When people think of a “typical” opera, they probably think of La Traviata, with its melodramatic plot of a “fallen woman” who seduces a well-heeled Romeo, only to be felled by disease in a dramatic death scene. It has the kind of music Verdi was a master at composing: The classical “ear-worm,” with soaring melodies that, even if you don’t know by name, you’ve heard a thousand times.

Traviata is an easy sell (the second most widely performed opera in America), but the canny decision by the Dallas Opera was to chose a production as gorgeously overwrought as the opera itself: If  conductor Marco Guirarini’s handling of the music doesn’t get you, Allen Charles Klein’s remarkable sets and costumes — as Baroque as a Velasquez painting — will seal the deal.

Stage director Bliss Hebert opens the show with Violetta (Greek soprano Myrto Papatanasiu in her American debut) contemplatively wandering her home before a huge party explodes with grand doors, spectacular chandeliers and lush costumes. From there, it trots along, from the boisterous brindisi song “Libiamo ne’lieti calici” to the haunting “Di Provenza” (performed gloriously by Laurent Naouri as M. Germont).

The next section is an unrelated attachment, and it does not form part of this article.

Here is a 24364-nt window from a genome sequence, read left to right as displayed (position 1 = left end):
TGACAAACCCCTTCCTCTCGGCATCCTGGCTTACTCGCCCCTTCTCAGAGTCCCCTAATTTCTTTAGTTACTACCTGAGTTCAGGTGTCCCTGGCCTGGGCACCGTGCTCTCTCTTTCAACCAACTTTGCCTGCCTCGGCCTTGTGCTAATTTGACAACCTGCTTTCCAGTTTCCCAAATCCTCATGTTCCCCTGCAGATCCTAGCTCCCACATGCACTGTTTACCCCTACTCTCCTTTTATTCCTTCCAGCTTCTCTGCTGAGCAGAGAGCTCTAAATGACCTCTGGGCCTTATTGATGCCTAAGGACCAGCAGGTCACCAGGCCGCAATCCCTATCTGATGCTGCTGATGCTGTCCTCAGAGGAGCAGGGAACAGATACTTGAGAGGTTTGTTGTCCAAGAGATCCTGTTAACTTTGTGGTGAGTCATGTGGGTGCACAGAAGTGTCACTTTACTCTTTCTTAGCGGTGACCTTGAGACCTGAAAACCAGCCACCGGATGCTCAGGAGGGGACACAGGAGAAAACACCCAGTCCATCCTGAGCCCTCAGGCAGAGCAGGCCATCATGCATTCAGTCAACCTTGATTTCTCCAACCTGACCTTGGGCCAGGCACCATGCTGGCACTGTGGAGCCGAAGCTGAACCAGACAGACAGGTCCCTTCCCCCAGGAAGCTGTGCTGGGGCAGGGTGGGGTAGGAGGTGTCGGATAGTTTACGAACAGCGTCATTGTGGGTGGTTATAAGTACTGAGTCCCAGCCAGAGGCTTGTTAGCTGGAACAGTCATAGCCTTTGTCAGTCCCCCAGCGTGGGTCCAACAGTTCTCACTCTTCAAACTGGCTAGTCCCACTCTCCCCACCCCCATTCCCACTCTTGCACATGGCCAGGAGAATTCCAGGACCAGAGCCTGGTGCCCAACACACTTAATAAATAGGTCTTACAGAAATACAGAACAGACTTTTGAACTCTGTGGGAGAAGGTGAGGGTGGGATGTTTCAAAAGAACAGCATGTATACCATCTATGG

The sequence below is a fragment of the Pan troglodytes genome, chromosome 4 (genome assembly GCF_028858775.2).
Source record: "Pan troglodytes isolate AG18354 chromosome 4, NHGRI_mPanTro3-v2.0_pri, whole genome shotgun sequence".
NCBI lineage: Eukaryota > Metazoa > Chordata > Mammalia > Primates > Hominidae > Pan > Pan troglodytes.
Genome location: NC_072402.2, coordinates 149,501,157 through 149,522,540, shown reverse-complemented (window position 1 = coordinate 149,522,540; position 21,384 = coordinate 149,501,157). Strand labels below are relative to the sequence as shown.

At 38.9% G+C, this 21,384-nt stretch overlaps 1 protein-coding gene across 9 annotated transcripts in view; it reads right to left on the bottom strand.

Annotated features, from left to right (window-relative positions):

There’s also James Valenti, cutting a dashing figure (he looks like he could be a Disney animated hero) as Alfredo.

But Traviata hinges on its Violetta, and while by the end Papatanasiu acquits herself, her hesitance on the opera’s signature aria, “Sempre libera,” falls ever-so-short. Her voice simply isn’t as limber and subtle as it needs to be. Of course, maybe that’s the consumption — I never could figure how a girl with TB could hit that high E-flat.

— Arnold Wayne Jones

La Traviata, Winspear Opera House, 4103 Flora St. Through April 29 (in repertory with The Magic Flute).

This article appeared in the Dallas Voice print edition April 20, 2012.